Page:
The artist Eastman Johnson met the outbreak of the Civil War with a series of paintings depicting maple sugaring operations, blending their abolitionist virtues with nostalgia for a simpler age. Those who left their farms for burgeoning cities, or moved west after the war, brought with them a similar wistfulness for the taste of the maple tree. Sugar was relatively cheap and abundant; it was the flavor of the syrup, which their forebears had never quite succeeded in eliminating, that these migrants came to crave. Vermont Maple Syrup became a valuable brand. By the end of the nineteenth century, the Department of Agriculture scorned the idea of refining maple sap into white sugar, noting that maple sugar and syrup were "prized for their peculiar flavor, and are luxuries rather than staple articles of the daily diet."
The continuing emphasis on a light, delicate flavor, though, made the product particularly susceptible to adulteration. Shelves filled with syrup cut with glucose, sorghum, or corn; some purveyors added decoctions of maple wood, hickory, or even of corn cobs. Others relied on appearance alone, boiling brown sugar. By the beginning of the twentieth century, one reforming scientist estimated the amount of Vermont Maple Syrup sold every year at ten times the actual production; another cracked that a dense maple forest must stretch from the east coast to Chicago, just to supply the necessary sap.
So maple syrup became a crucial symbol in a new crusade, this time to secure the authenticity of the food supply. Consumers were incensed by the notion that they might be paying premium prices for brown sugar water. Their outrage at the violation of this iconic American product helped rally support for the Pure Food and Drug Act. The law was passed in 1906, and the USDA's Bureau of Chemistry set about cleaning up the nation's grocery shelves.
The pure food and drug laws restored truth to labeling, but they couldn't keep consumers from seeking out cheaper alternatives. Most of these ersatz syrups took pains to replicate the light color and mild flavor of premium syrup, associating themselves with the old notion of refinement. Mapleine, a flavoring launched in 1905, emphasized its ability to reproduce "the delicate elusive tang of the Maple Sap," reminding consumers that "if it isn't delicate, it isn't delicious."
Pancake syrups proliferated, redefining themselves as thoroughly modern improvements on an outdated favorite. Brands like Log Cabin, which began in 1887 as an adulterated maple syrup, pitched themselves to progressive consumers by stressing the science and research that had gone into their production. "Towle's Log Cabin Syrup has all the delicious, delicate flavor of old time Vermont Maple Syrup, but improved -- made more mild, mellower, smoother, sweeter," boasted one ad. Another explained that "the Towle process scientifically refines and clarifies the Sugar of Maple ... blended with the Sugar of Cane." The big boom came after the Second World War, with the introduction of brands backed with corporate heft, like Quaker Oats' Aunt Jemima and Unilever's Mrs. Butterworth, and which included only trace amounts of actual maple syrup. The old Jeffersonian dream of the maple replacing the sugar cane had been reversed; the sugary syrups now threatened to push the maple off of American shelves.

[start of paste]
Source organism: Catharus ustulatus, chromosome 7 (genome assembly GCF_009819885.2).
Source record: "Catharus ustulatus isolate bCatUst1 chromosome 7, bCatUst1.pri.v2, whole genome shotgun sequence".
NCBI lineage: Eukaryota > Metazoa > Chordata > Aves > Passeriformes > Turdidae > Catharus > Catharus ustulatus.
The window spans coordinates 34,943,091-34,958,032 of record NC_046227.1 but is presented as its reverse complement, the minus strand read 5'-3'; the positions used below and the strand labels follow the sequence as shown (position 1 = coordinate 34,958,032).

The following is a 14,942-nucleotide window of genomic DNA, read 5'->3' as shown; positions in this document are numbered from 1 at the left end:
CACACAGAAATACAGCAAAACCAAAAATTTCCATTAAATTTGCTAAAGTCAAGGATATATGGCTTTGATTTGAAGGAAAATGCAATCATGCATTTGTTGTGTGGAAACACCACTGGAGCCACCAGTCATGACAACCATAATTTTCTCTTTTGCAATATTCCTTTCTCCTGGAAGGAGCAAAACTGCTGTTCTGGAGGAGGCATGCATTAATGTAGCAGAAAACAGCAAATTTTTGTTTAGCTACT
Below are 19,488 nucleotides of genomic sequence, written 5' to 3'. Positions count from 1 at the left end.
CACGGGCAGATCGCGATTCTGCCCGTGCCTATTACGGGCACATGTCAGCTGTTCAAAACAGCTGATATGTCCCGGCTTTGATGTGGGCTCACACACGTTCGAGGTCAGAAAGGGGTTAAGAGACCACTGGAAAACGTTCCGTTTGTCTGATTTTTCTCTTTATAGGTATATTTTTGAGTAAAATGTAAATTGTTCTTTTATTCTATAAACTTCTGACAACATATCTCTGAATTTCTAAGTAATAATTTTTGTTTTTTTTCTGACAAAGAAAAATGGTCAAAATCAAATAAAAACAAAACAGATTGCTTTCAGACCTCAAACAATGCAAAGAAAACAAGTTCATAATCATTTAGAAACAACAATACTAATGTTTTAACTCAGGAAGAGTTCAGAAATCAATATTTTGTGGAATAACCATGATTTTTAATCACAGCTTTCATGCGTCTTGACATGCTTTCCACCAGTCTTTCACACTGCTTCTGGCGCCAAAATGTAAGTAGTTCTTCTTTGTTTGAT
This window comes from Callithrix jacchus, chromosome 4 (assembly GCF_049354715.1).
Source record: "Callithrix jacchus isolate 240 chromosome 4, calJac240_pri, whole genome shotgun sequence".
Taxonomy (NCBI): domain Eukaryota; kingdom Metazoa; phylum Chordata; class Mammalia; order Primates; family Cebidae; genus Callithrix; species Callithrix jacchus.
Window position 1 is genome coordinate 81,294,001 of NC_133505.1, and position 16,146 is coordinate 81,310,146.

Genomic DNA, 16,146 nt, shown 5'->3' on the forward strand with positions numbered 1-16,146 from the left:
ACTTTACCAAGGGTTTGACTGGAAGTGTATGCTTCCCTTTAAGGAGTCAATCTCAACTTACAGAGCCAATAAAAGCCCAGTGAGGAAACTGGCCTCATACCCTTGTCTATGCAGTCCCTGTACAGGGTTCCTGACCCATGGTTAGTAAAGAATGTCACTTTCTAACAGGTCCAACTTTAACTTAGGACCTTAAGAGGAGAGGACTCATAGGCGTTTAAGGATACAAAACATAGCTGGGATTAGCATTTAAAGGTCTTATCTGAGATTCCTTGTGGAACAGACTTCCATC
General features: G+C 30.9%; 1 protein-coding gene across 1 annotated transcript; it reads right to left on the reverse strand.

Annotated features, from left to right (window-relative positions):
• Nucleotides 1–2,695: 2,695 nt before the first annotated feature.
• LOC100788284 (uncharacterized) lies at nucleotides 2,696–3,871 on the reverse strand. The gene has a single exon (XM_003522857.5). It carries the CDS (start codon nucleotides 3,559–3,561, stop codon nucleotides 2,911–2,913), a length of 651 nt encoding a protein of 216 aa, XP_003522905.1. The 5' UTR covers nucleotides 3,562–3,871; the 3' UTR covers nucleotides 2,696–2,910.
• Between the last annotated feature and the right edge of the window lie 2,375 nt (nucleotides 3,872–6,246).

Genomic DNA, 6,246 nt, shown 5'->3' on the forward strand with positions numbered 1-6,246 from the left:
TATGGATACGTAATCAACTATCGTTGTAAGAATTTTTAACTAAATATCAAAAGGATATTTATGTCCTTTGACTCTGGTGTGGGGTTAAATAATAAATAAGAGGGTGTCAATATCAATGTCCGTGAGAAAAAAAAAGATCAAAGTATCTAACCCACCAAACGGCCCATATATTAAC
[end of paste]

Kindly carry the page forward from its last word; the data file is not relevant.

Production declined steadily from the beginning of the century into the 1970s. Then it began to level off, and in recent decades, rebound. Technological advances increased the efficiency of production. Small producers boosted their efforts to market their wares directly to consumers, instead of selling to industrial-scale operations. And many others felt the call back to the land, inspired in part by Helen and Scott Nearing's Maple Sugar Book, equal parts manual and manifesto.
For most contemporary producers, sugaring is still a seasonal sideline, a way to earn a little cash. But it also fills a crucial cultural role, drawing together families, connecting them to their past, and affirming their rural identity. As an ode and an explanation, Noel Perrin's Amateur Sugar Maker remains unsurpassed. Sugaring, Perrin observed, "is not really a commercial operation. It is that happiest of combinations, a commercial affair which is also an annual rite, even an act of love."
Today, maple producers emphasize that authenticity. The catalog for my favorite brand sports a photo of two draft horses in front of a wooden sugar shack, steam billowing up through its roof. The syrup itself is actually produced in a corrugated-steel warehouse in a Vermont office park, but it is the raw and rural that sells.
And, as a result, grade inflation has come to the world of maple syrup. The industry has proposed that all syrup sold at retail be relabeled Grade A, and then sorted into four colors: Golden, Amber, Dark, and Very Dark. No longer will the weakest syrup be assigned a higher mark for approaching the perfect purity of utter blandness, or the most intensely flavorful syrup get graded down for daring to taste like maple.
The new system, the leading trade group explains, will eliminate "the current discrimination against darker syrup." By 2013, the new international standard should be fully adopted, and consumers given the clear choice of syrups with as much, or as little, flavor as they desire. So if you happen to relish the taste of maple syrup, you may want to find a bottle of Grade B while you still can. Once the inferior grade is removed from the label, the rarest, most flavorful syrup will likely command at least as dear a price as its blander and more abundant cousins.
Americans today embrace the distinctive legacies of our particular origins, no longer seeking to refine ourselves into bland conformity. Our syrup bottles are finally catching up.